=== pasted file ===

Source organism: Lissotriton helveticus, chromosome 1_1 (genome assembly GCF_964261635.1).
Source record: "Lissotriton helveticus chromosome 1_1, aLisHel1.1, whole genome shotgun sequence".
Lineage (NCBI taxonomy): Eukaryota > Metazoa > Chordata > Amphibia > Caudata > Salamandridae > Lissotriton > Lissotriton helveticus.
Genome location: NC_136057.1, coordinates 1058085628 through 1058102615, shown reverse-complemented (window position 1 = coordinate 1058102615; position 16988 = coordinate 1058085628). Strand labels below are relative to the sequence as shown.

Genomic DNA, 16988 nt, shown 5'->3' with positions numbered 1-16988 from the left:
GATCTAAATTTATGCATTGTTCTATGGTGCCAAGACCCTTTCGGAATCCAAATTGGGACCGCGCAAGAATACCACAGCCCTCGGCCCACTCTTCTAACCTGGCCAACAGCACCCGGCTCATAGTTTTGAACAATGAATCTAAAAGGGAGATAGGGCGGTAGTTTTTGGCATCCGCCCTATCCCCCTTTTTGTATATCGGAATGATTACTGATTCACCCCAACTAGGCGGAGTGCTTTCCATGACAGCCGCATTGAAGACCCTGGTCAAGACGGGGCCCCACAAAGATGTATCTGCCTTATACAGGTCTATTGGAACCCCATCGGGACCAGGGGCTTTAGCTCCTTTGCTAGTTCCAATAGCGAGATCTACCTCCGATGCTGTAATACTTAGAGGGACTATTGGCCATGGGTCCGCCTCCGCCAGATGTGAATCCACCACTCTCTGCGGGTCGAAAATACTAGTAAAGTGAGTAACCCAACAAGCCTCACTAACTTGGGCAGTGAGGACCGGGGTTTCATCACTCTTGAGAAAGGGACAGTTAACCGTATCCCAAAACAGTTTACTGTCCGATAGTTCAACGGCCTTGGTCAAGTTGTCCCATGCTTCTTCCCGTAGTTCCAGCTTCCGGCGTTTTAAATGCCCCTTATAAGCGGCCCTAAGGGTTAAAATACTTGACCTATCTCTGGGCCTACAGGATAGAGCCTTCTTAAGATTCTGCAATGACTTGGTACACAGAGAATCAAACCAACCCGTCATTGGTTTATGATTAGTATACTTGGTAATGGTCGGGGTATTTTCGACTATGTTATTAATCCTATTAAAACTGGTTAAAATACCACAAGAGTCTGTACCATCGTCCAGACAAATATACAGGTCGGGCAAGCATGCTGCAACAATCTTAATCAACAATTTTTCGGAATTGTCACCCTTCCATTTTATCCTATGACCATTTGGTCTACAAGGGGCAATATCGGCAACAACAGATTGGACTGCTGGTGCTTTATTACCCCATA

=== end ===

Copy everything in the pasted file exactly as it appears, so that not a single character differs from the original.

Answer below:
Source organism: Lissotriton helveticus, chromosome 1_1 (genome assembly GCF_964261635.1).
Source record: "Lissotriton helveticus chromosome 1_1, aLisHel1.1, whole genome shotgun sequence".
Lineage (NCBI taxonomy): Eukaryota > Metazoa > Chordata > Amphibia > Caudata > Salamandridae > Lissotriton > Lissotriton helveticus.
Genome location: NC_136057.1, coordinates 1058085628 through 1058102615, shown reverse-complemented (window position 1 = coordinate 1058102615; position 16988 = coordinate 1058085628). Strand labels below are relative to the sequence as shown.

Genomic DNA, 16988 nt, shown 5'->3' with positions numbered 1-16988 from the left:
GATCTAAATTTATGCATTGTTCTATGGTGCCAAGACCCTTTCGGAATCCAAATTGGGACCGCGCAAGAATACCACAGCCCTCGGCCCACTCTTCTAACCTGGCCAACAGCACCCGGCTCATAGTTTTGAACAATGAATCTAAAAGGGAGATAGGGCGGTAGTTTTTGGCATCCGCCCTATCCCCCTTTTTGTATATCGGAATGATTACTGATTCACCCCAACTAGGCGGAGTGCTTTCCATGACAGCCGCATTGAAGACCCTGGTCAAGACGGGGCCCCACAAAGATGTATCTGCCTTATACAGGTCTATTGGAACCCCATCGGGACCAGGGGCTTTAGCTCCTTTGCTAGTTCCAATAGCGAGATCTACCTCCGATGCTGTAATACTTAGAGGGACTATTGGCCATGGGTCCGCCTCCGCCAGATGTGAATCCACCACTCTCTGCGGGTCGAAAATACTAGTAAAGTGAGTAACCCAACAAGCCTCACTAACTTGGGCAGTGAGGACCGGGGTTTCATCACTCTTGAGAAAGGGACAGTTAACCGTATCCCAAAACAGTTTACTGTCCGATAGTTCAACGGCCTTGGTCAAGTTGTCCCATGCTTCTTCCCGTAGTTCCAGCTTCCGGCGTTTTAAATGCCCCTTATAAGCGGCCCTAAGGGTTAAAATACTTGACCTATCTCTGGGCCTACAGGATAGAGCCTTCTTAAGATTCTGCAATGACTTGGTACACAGAGAATCAAACCAACCCGTCATTGGTTTATGATTAGTATACTTGGTAATGGTCGGGGTATTTTCGACTATGTTATTAATCCTATTAAAACTGGTTAAAATACCACAAGAGTCTGTACCATCGTCCAGACAAATATACAGGTCGGGCAAGCATGCTGCAACAATCTTAATCAACAATTTTTCGGAATTGTCACCCTTCCATTTTATCCTATGACCATTTGGTCTACAAGGGGCAATATCGGCAACAACAGATTGGACTGCTGGTGCTTTATTACCCCATA